2393 using the alternative matching function (see below) instead. If you cannot use
2394 the alternative function, but still need to find all possible matches, you
2395 can kludge it up by making use of the callout facility, which is described in
2396 the
2397 .\" HREF
2398 \fBpcrecallout\fP
2399 .\"
2400 documentation.
2401 .P
2402 What you have to do is to insert a callout right at the end of the pattern.
2403 When your callout function is called, extract and save the current matched
2404 substring. Then return 1, which forces \fBpcre_exec()\fP to backtrack and try
2405 other alternatives. Ultimately, when it runs out of matches, \fBpcre_exec()\fP
2406 will yield PCRE_ERROR_NOMATCH.
2407 .
2408 .
2409 .\" HTML <a name="dfamatch"></a>
2411 .rs
2412 .sp
2413 .B int pcre_dfa_exec(const pcre *\fIcode\fP, "const pcre_extra *\fIextra\fP,"
2414 .ti +5n
2415 .B "const char *\fIsubject\fP," int \fIlength\fP, int \fIstartoffset\fP,
2416 .ti +5n
2417 .B int \fIoptions\fP, int *\fIovector\fP, int \fIovecsize\fP,
2418 .ti +5n
2419 .B int *\fIworkspace\fP, int \fIwscount\fP);
2420 .P
2421 The function \fBpcre_dfa_exec()\fP is called to match a subject string against
2422 a compiled pattern, using a matching algorithm that scans the subject string
2423 just once, and does not backtrack. This has different characteristics to the
2424 normal algorithm, and is not compatible with Perl. Some of the features of PCRE
2425 patterns are not supported. Nevertheless, there are times when this kind of
2426 matching can be useful. For a discussion of the two matching algorithms, and a
2427 list of features that \fBpcre_dfa_exec()\fP does not support, see the
2428 .\" HREF
2429 \fBpcrematching\fP
2430 .\"
2431 documentation.
2432 .P
2433 The arguments for the \fBpcre_dfa_exec()\fP function are the same as for
2434 \fBpcre_exec()\fP, plus two extras. The \fIovector\fP argument is used in a
2435 different way, and this is described below. The other common arguments are used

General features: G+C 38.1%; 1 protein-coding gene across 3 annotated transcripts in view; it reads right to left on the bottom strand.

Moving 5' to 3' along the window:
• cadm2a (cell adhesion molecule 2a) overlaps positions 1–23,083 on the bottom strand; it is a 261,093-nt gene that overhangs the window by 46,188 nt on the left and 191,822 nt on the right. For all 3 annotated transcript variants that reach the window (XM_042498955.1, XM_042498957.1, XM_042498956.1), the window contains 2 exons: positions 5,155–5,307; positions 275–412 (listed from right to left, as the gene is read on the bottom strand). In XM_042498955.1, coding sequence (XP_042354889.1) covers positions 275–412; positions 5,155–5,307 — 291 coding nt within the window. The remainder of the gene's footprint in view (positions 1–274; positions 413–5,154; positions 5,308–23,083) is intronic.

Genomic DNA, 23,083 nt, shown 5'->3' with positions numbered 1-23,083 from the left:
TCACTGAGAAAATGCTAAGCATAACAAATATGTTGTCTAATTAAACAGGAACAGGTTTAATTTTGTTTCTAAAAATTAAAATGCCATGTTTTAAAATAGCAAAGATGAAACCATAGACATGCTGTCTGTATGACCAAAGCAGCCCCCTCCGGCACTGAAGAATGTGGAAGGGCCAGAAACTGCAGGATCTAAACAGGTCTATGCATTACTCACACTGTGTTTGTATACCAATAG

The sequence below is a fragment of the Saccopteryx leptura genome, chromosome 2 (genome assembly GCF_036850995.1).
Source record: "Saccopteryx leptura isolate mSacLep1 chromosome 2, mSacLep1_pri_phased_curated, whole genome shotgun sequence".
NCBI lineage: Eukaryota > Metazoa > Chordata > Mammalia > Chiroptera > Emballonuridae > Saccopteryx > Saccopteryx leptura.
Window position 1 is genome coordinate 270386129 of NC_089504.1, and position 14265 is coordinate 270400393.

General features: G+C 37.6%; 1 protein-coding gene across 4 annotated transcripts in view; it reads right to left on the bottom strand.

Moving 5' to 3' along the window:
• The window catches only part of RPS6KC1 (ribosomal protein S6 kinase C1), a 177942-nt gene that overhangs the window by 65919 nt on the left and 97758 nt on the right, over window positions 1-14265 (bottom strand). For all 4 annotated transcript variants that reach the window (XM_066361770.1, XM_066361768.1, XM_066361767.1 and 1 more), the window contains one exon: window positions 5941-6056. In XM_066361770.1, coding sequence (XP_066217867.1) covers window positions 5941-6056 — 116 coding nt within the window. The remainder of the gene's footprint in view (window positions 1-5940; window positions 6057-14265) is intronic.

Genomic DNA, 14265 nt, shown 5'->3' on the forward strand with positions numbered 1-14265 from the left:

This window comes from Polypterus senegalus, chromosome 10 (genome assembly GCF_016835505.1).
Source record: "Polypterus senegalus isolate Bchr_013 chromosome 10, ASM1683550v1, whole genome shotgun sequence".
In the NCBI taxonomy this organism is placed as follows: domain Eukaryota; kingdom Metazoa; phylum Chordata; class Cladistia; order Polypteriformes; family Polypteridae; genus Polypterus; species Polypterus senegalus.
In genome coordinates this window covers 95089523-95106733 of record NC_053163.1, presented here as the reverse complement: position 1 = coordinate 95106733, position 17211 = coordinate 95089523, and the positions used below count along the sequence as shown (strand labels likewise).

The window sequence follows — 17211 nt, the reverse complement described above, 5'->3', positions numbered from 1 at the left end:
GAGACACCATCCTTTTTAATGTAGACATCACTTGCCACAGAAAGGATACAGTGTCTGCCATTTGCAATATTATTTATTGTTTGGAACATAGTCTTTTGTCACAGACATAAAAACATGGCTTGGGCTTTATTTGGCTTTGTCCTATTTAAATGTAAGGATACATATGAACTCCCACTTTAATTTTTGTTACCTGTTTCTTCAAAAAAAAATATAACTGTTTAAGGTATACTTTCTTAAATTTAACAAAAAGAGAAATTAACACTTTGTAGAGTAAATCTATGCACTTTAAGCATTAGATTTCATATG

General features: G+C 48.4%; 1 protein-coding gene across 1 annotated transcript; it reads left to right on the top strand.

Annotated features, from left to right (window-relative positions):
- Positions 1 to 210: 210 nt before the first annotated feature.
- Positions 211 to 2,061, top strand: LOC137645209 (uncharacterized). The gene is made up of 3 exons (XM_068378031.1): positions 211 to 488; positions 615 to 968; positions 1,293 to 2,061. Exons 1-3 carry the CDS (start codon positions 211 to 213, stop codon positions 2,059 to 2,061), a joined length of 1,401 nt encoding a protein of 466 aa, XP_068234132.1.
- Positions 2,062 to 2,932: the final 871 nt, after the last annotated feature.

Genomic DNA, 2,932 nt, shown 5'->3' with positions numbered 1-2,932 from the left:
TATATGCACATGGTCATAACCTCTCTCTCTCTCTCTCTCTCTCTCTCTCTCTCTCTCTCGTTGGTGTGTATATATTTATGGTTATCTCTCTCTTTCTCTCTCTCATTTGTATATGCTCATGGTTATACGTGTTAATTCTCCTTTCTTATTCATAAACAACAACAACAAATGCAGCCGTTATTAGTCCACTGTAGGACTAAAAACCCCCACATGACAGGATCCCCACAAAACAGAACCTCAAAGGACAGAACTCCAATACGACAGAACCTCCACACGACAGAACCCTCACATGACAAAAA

2436 in the same way as for \fBpcre_exec()\fP, so their description is not repeated
2437 here.
2438 .P
2439 The two additional arguments provide workspace for the function. The workspace
2440 vector should contain at least 20 elements. It is used for keeping track of
2441 multiple paths through the pattern tree. More workspace will be needed for
2442 patterns and subjects where there are a lot of potential matches.
2443 .P
2444 Here is an example of a simple call to \fBpcre_dfa_exec()\fP:
2445 .sp
2446 int rc;
2447 int ovector[10];
2448 int wspace[20];
2449 rc = pcre_dfa_exec(
2450 re, /* result of pcre_compile() */
2451 NULL, /* we didn't study the pattern */
2452 "some string", /* the subject string */
2453 11, /* the length of the subject string */
2454 0, /* start at offset 0 in the subject */
2455 0, /* default options */
2456 ovector, /* vector of integers for substring information */
2457 10, /* number of elements (NOT size in bytes) */
2458 wspace, /* working space vector */
2459 20); /* number of elements (NOT size in bytes) */
2460 .
2461 .SS "Option bits for \fBpcre_dfa_exec()\fP"
2462 .rs
2463 .sp
2464 The unused bits of the \fIoptions\fP argument for \fBpcre_dfa_exec()\fP must be
2465 zero. The only bits that may be set are PCRE_ANCHORED, PCRE_NEWLINE_\fIxxx\fP,
2469 All but the last four of these are exactly the same as for \fBpcre_exec()\fP,
2470 so their description is not repeated here.
2471 .sp
2474 .sp
2475 These have the same general effect as they do for \fBpcre_exec()\fP, but the
2476 details are slightly different. When PCRE_PARTIAL_HARD is set for
2477 \fBpcre_dfa_exec()\fP, it returns PCRE_ERROR_PARTIAL if the end of the subject
2478 is reached and there is still at least one matching possibility that requires
2479 additional characters. This happens even if some complete matches have also
2480 been found. When PCRE_PARTIAL_SOFT is set, the return code PCRE_ERROR_NOMATCH
2481 is converted into PCRE_ERROR_PARTIAL if the end of the subject is reached,
2482 there have been no complete matches, but there is still at least one matching
2483 possibility. The portion of the string that was inspected when the longest
2484 partial match was found is set as the first matching string in both cases.
2485 There is a more detailed discussion of partial and multi-segment matching, with
2486 examples, in the
2487 .\" HREF
2488 \fBpcrepartial\fP
2489 .\"
2490 documentation.
2491 .sp
2493 .sp
2494 Setting the PCRE_DFA_SHORTEST option causes the matching algorithm to stop as
2495 soon as it has found one match. Because of the way the alternative algorithm